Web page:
There are many questions in the air regarding architecting Infrastructure as code (IaC) and IaC pipelines.
Adopting cloud and automation tools eases the complexity of infrastructure changes. However, improving consistency and reliability doesn't come out of the box in the software. It takes Architects to think through how they will use the tools to design the systems, processes, and discipline to use them effectively.
A common problem with IaC design is that unintentionally as we introduce more and more components in the stack, our IaC becomes a monolith. In the past, I have seen companies who have put the best resources and humungous efforts in coding IaC templates/scripts for 50+ modules realizing that change-set management and risk of touching the same massive code base for every minor change is unmanageable. A wrongly designed IaC certainly makes life messier.
Here I want to share my experience and a few important lessons learned while designing and optimizing many IaC solutions. Though I have tried to keep the points generic, I will be mentioning a few AWS Tools and services for practical examples:
1. Follow Layered IaC Design Approach
Categorize stack components in Hardly Changed, Infrequently Changes, and Frequently changed layers and decide appropriate deployment strategy and tool for every layer.
2. Keep Loose cross References
Instead of using tightly coupled references, i.e., the output of layer1 stack directly referred in layer2 stack, it's better to push layer1 output to global storage like Vault or AWS Parameter Store. We are not bound to use the same tool for layer1 and 2. Also, we can change params manually in case of any unavoidable situation OR Severity0 issue.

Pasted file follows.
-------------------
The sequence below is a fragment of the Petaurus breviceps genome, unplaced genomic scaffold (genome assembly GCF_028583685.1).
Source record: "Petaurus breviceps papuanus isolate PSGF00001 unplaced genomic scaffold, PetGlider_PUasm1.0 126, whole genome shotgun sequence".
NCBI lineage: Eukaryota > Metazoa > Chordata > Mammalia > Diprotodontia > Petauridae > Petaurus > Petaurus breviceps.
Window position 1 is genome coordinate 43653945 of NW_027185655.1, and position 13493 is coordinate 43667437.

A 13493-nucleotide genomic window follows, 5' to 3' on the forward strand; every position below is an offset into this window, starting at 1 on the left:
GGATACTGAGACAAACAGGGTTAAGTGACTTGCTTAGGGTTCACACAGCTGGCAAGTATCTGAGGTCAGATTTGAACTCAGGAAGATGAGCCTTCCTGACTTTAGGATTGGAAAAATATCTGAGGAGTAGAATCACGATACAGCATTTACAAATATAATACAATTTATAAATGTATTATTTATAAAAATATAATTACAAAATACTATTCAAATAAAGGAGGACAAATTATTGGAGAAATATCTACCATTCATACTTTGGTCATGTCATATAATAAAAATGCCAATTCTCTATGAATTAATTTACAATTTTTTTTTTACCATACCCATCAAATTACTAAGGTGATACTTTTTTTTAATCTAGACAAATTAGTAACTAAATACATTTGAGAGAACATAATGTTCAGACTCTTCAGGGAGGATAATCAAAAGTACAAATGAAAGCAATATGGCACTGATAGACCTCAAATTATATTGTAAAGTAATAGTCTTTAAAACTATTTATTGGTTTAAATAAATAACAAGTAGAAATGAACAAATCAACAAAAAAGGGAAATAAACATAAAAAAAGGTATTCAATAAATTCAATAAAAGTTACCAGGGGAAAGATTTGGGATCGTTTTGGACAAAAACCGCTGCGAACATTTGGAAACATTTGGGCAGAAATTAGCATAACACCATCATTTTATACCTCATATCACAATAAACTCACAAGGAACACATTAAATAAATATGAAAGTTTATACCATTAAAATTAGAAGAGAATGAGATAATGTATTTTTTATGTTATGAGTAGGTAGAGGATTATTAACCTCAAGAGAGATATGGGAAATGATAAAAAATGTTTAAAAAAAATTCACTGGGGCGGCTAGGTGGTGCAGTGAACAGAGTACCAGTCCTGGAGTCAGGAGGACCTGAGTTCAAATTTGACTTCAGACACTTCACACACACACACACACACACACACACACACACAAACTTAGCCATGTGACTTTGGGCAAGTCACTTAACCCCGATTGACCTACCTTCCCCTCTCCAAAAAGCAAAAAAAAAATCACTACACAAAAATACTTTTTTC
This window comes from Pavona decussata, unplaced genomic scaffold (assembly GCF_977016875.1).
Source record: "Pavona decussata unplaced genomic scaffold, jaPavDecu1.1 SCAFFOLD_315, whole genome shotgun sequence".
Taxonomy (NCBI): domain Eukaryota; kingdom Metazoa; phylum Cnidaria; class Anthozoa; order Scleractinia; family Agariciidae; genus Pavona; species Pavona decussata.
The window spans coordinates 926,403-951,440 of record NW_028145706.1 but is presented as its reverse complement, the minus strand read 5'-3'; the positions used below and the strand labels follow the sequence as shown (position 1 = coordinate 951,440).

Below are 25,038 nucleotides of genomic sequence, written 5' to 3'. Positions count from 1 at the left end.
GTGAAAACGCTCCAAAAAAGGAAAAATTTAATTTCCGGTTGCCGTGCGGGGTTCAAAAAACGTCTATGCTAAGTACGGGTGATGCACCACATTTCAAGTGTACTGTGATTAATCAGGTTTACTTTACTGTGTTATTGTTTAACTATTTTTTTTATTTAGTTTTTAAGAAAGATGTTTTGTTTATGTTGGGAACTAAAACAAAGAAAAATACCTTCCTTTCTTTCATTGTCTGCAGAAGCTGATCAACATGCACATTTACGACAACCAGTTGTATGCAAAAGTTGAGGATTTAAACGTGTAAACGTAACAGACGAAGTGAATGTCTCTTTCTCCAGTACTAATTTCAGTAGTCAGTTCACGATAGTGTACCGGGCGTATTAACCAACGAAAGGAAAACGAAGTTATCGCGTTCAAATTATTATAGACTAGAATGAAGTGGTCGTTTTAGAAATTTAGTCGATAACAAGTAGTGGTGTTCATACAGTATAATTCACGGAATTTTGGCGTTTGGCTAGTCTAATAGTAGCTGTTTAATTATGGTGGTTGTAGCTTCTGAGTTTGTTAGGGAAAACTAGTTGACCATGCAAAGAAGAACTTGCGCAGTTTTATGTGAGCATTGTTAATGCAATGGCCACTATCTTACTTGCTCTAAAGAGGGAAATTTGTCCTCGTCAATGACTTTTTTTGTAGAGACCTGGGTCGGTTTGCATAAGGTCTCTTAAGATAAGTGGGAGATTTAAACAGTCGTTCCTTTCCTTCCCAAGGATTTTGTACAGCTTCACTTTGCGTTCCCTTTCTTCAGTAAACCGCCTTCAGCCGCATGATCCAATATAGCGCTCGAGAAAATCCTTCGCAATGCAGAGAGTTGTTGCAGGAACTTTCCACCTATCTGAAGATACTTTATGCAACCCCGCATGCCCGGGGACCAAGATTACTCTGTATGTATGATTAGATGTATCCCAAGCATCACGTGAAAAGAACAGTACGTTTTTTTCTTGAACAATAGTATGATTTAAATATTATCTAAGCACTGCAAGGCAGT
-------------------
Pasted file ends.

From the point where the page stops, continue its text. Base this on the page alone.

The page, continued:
3. Use Public Cloud Provider's native tools wherever possible
“When it comes to IaC, at times, being "cloud agnostic" is an overvalued concept.”
There is no simple way to write a cloud-agnostic deployment template. Better use the cloud provider's native tool. E.g., AWS's CDK gives off-the-shelf three types of constructs, i.e., Level1, Level2, and Level3. Level 1 resources are the same as CloudFormation resources, L2 are curated ones that encapsulate L1 resources, and Level3 creates an entire architecture for a particular use case. Using L2 and L3 resources eliminates the difficulty of managing complex cross-referencing by providing simplified curated resources.
4. Use Nested templates with Modular Approach
“Managing the entire IaC in a single file is an inefficient way.”
Being modular helps in easy updates where any part can be changed without the risk of touching others.
Other development considerations:
- Environment-specific Inputs should be saved outside the template and passed as Configuration Files.
- Use Unique environment suffix with every resource name. It's mainly for proper tagging and also helps to avoid any region-specific unique naming restrictions.
- Secrets should strictly be outside IaC templates and repo. We can use Vault or AWS secret-manager kind to services to manage secrets.
5. Validate and Test before Execution
“If Infra is version controlled and managed as code, testing and validating the code can't be overlooked.“
Tools like AWS-cflint and AWS Taskcat helps in template validation.
6. Use Deploy Only Pipelines
Maintain well-controlled Deploy Only Pipelines for Production to avoid arbitrary infrastructure changes.
7. Run regular jobs to catch Drifts (if any)
Yes, there will be drifts as it's impossible to handle every P0 production infra issue with IaC changes. We must be flexible for quick fixes but immediately add a story to enhance IaC. Implement IaC changes, test in lower environments, revert the manual shift, and rollout same via IaC in the following deployment window.